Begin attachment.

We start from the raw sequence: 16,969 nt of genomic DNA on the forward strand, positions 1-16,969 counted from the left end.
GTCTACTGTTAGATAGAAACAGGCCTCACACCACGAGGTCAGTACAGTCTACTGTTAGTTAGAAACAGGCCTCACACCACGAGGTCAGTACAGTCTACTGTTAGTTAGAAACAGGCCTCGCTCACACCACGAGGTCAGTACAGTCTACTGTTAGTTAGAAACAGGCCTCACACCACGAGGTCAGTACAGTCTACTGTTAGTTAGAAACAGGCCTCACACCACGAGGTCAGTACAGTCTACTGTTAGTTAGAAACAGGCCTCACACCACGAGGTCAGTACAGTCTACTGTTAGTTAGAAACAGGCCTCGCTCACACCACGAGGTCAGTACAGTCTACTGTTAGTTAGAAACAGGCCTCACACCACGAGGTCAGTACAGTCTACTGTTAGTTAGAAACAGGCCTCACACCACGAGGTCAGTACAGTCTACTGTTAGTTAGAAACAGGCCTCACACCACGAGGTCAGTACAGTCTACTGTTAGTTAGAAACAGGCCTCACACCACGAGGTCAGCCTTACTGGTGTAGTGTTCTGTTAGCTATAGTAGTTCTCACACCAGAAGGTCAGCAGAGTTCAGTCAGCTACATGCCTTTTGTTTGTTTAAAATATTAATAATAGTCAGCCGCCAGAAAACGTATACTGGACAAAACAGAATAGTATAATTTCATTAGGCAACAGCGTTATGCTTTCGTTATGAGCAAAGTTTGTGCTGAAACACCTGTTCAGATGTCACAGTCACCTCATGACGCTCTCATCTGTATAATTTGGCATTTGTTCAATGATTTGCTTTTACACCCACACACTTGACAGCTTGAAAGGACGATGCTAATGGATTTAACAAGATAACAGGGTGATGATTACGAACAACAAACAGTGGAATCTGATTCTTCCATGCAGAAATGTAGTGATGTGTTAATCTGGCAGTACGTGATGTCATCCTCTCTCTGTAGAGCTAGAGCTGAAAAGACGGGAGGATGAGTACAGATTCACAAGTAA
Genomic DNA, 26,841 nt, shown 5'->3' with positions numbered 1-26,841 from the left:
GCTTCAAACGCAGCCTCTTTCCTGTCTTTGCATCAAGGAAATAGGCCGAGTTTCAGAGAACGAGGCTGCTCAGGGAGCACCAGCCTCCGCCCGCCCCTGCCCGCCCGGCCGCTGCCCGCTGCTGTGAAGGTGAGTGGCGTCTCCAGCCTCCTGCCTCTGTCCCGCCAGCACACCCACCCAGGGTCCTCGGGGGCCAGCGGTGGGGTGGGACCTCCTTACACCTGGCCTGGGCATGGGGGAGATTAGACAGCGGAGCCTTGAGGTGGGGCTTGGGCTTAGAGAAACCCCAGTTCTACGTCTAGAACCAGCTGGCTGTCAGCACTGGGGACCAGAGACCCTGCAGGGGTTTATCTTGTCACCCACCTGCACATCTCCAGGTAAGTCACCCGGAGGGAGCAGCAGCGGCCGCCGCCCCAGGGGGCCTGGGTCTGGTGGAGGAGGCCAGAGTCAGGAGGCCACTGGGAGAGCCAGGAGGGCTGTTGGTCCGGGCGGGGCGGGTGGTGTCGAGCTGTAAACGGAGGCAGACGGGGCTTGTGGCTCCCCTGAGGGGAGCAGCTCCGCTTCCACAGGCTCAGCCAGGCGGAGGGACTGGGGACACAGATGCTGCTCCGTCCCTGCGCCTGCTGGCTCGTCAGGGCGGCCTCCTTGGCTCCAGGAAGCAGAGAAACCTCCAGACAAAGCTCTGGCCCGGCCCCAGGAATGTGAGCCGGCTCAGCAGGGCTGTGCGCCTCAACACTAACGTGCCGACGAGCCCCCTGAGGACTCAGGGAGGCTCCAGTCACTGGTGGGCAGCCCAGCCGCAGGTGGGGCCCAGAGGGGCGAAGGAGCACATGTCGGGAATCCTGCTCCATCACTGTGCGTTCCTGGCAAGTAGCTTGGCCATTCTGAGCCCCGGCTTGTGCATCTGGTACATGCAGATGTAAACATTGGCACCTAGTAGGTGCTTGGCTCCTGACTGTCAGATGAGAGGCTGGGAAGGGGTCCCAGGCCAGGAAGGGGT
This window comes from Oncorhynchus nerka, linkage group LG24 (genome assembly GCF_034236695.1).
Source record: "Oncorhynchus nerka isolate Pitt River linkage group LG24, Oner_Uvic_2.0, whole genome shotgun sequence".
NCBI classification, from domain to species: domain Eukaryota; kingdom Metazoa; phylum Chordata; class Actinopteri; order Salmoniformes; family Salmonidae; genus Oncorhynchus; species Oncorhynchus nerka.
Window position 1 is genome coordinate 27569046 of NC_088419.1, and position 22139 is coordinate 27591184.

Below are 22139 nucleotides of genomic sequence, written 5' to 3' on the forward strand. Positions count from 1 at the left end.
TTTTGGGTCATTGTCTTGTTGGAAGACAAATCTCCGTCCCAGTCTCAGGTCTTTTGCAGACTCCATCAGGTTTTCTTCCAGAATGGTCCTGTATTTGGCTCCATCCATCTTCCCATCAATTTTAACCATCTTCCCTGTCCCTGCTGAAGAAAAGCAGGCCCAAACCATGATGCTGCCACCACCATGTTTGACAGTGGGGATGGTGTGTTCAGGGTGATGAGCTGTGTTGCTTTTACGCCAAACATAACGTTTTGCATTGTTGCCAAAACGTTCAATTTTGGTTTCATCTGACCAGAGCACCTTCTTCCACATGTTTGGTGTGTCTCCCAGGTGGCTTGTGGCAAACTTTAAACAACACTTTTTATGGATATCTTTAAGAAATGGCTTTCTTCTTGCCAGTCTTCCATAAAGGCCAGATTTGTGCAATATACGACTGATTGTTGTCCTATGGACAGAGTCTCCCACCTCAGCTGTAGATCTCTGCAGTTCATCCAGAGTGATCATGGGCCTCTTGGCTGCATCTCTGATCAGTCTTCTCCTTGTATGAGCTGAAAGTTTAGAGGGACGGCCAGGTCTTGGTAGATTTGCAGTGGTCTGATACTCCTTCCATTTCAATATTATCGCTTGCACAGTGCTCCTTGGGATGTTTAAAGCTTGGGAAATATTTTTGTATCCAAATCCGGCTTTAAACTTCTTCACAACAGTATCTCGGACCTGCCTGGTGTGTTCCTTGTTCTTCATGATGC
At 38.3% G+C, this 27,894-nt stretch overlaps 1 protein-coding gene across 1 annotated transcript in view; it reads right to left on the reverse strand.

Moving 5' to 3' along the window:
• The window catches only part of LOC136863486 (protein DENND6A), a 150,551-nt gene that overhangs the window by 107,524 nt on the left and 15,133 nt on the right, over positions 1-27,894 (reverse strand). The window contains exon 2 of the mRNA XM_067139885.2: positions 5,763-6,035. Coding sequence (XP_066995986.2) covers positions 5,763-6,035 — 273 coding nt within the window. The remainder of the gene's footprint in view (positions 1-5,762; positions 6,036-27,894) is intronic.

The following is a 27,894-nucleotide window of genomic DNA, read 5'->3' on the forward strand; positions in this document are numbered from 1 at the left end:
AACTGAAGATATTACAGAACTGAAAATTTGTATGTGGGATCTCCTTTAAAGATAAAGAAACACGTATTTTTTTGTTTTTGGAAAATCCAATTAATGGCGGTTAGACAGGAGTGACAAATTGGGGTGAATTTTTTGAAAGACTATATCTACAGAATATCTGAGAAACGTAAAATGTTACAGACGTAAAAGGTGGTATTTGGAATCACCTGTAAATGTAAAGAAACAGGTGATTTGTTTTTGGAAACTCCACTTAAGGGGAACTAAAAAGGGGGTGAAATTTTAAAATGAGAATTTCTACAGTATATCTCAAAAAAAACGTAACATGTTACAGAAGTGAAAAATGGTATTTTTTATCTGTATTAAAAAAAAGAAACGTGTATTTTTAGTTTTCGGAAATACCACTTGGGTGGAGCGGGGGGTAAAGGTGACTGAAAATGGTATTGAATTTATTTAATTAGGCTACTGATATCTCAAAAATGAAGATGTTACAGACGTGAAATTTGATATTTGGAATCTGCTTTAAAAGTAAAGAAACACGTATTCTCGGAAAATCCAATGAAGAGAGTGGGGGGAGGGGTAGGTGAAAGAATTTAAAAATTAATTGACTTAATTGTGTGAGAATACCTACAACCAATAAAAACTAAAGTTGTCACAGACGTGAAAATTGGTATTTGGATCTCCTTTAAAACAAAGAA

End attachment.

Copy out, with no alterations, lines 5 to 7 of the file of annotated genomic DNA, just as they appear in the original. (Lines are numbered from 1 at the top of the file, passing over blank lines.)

This window comes from Oncorhynchus nerka, linkage group LG24 (genome assembly GCF_034236695.1).
Source record: "Oncorhynchus nerka isolate Pitt River linkage group LG24, Oner_Uvic_2.0, whole genome shotgun sequence".
NCBI classification, from domain to species: domain Eukaryota; kingdom Metazoa; phylum Chordata; class Actinopteri; order Salmoniformes; family Salmonidae; genus Oncorhynchus; species Oncorhynchus nerka.